In Latin America, of every 10 dollars of possible collection, 5.7 are paid; 2 are “forgiven” (tax expenditures); and the rest, 2.3 dollars, is lost, mainly due to evasion and management shortcomings.
Increasingly we have more and better data sources to analyze the tax reality of Latin America. In a new CIAT Working Paper (DT-05-2017: El Impuesto sobre el Valor Agregado: Recaudación, Eficiencia, Gastos Tributarios e Ineficiencias en América Latina), our intention is to illustrate the possible benefits of the joint use of the information provided through CiatData regarding the Collection, Tax Rates and Tax Expenditures of the countries of the region. For this we have been analyzing the tax collection and its possible determinants. Later we analyzed the efficiency in this collection by means of the indicators of productivity and C-efficiency and, finally, we have introduced a new methodology that completes this analysis with the use of the information regarding the tax expenditures. The joint consideration of: C-efficiency (the collected) + G-inefficiency (what is not collected by Tax Expenditures) + X-inefficiency (loss of collection for fraud and management, plus the net result of errors in the measurement of the previous components), provides us with a holistic framework for the analysis of taxation that can contribute to the improvement of our understanding of the collection figures.
If the figures obtained demonstrate something, it is the diversity of VAT situations in Latin America. Whatever the indicator we analyze (collection from GDP, rates, efficiency, tax expenditure, inefficiencies …) the most extreme differences between countries will reach 300 or 400 per cent.
On the other hand, it is important to note that the relative wealth level of each country (measured by its per capita GDP corrected by price differences) is not significant in explaining the regulatory tax options adopted (tax rates, tax expenditures), the levels of collection reached, or the varying degrees of efficiency/inefficiency.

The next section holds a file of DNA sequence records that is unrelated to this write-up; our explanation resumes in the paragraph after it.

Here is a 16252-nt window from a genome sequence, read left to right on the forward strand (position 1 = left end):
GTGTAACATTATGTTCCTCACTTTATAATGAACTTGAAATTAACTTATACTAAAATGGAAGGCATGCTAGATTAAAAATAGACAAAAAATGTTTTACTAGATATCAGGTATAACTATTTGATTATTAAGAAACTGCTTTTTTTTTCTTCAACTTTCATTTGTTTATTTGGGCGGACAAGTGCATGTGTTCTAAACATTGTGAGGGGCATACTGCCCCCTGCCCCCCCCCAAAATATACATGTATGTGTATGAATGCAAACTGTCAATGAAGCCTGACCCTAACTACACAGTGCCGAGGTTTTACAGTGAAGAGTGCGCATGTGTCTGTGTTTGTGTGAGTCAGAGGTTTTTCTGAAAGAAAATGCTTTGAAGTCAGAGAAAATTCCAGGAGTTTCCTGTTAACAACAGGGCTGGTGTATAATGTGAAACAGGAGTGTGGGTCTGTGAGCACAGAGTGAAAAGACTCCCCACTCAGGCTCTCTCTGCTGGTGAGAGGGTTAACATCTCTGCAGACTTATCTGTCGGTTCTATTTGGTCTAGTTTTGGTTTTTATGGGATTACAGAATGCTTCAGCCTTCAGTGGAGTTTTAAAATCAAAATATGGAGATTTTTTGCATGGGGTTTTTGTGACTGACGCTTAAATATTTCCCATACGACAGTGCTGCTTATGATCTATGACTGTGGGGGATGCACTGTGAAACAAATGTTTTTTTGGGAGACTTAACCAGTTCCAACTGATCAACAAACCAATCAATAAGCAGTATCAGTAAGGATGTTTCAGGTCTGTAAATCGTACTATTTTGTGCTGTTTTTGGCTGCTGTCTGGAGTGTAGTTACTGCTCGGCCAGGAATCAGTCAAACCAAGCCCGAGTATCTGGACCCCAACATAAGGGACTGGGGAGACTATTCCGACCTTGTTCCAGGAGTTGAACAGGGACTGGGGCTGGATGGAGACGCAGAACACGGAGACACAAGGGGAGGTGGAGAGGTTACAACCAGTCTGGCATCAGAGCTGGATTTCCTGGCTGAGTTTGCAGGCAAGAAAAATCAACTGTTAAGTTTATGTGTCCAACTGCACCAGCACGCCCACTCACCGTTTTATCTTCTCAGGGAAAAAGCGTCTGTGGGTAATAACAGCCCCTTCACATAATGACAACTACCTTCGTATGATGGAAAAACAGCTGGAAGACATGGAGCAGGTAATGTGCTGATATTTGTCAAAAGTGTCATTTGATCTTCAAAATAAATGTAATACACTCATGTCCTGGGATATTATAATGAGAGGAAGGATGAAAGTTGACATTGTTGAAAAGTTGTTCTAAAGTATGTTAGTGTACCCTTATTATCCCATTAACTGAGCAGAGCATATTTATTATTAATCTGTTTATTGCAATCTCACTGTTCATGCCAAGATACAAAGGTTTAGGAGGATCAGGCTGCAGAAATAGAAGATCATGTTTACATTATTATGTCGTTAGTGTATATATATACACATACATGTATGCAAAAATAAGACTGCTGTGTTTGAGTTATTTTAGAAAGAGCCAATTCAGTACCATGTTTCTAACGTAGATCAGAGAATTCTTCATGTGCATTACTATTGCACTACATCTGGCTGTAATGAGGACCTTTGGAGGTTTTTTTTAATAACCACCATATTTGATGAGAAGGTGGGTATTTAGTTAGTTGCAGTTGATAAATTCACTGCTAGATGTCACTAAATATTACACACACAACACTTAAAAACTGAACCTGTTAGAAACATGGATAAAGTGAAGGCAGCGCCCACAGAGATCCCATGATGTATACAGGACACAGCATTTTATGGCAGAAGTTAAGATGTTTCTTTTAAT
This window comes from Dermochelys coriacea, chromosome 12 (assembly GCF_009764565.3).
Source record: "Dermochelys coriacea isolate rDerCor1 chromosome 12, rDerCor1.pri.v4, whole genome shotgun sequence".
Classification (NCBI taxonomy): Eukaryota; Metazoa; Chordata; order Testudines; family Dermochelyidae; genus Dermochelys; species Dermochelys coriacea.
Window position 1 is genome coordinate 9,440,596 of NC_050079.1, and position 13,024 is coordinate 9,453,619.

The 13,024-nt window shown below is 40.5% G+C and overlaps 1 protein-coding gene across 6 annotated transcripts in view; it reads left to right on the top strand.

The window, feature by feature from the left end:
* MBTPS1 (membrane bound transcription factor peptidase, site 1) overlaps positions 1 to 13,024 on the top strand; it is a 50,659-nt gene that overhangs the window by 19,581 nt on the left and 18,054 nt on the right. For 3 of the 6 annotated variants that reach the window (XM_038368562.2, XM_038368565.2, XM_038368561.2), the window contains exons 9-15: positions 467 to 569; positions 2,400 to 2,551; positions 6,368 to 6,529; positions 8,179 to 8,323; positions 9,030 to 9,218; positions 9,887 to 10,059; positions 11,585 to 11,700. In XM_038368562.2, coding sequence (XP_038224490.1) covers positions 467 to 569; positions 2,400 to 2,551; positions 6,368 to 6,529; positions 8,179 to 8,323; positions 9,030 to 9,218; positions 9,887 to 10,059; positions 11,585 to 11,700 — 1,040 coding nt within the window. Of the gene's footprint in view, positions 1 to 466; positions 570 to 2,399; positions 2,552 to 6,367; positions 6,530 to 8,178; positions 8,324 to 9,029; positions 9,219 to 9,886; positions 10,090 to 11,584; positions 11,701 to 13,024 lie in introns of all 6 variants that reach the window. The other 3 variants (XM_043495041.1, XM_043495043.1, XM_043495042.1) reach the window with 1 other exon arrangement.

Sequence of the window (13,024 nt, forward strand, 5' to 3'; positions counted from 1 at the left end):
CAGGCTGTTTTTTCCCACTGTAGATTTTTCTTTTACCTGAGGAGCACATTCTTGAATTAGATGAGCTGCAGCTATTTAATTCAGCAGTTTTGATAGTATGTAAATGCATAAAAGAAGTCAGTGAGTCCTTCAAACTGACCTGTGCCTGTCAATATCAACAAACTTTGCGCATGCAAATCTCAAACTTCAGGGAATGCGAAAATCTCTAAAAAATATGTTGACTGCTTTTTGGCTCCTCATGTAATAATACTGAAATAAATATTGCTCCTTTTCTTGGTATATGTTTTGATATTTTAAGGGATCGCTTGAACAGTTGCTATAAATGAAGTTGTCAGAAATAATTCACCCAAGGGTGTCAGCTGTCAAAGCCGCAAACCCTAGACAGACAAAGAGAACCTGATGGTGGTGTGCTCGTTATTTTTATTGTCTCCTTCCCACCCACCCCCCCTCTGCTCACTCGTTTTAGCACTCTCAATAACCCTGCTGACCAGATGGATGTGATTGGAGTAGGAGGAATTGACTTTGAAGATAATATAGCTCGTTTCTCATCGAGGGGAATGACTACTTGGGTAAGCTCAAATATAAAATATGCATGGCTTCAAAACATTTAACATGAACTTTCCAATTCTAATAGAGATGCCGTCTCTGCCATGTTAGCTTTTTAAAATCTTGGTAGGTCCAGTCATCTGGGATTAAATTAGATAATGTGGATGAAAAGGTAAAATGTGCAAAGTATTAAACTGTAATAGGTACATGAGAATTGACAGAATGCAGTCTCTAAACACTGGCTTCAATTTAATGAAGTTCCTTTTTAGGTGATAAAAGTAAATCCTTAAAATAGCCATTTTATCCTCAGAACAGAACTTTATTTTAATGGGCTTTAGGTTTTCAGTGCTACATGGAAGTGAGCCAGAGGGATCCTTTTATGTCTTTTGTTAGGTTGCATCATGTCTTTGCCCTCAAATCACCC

The collection obtained by VAT (in relation to the GDP of each country) is mainly explained by the political will specified in the choice of higher rates and lower tax costs, independent of the per capita income level and consistent with the overall election of a higher level of fiscal pressure on the whole of the taxes. And a “curious” result is the high correlation of this election with latitude. The further south, the higher the revenue collected, the higher the tax rates and the lower the tax expenditures (although it does not exist, and it is worth reiterating it, a significant relationship in the same sense with GDP per capita).
In terms of efficiency/inefficiency in VAT collection, C-efficiency figures, G-inefficiency and X-inefficiency are not explained, again, by the level of GDP per capita or by the level of rates. With respect to latitude, although the correlation is never as significant as in the case of the collection, the data -once we isolate the extreme cases- point in the same direction in terms of the sign of the estimated coefficients: the farther south the greater efficiency in the collection (C-efficiency) and the lesser the loss of resources by tax expenditure (G-inefficiency); while X-inefficiency does not keep any relation to this dimension (nor, apparently, with labor market informality).
With respect to the results, in average, in the selected countries:
The proposed methodology (C-efficiency + G-inefficiency + X-inefficiency) is theoretically consistent and easy to apply, both to identify possible areas of improvement in VAT collection and to improve, where appropriate, the sources of information regarding collection, tax expenditure or National Accounting figures.
In short, as we have seen, it is not easy to generalize simple explanatory answers to the differences in collection, choice of tax rates and tax expenditures and levels of efficiency in the management. This is an evidence of our ignorance, but perhaps also of an incipient process to overcome it by rejecting simplistic responses without empirical support. Much remains to be learned as to the specific details of the management and the regulations of each country, the improvement of the databases and the influence of factors not strictly economic but political, cultural and social in the tax policy decisions. We hope that the new CIAT databases would contribute to keep progressing in this direction.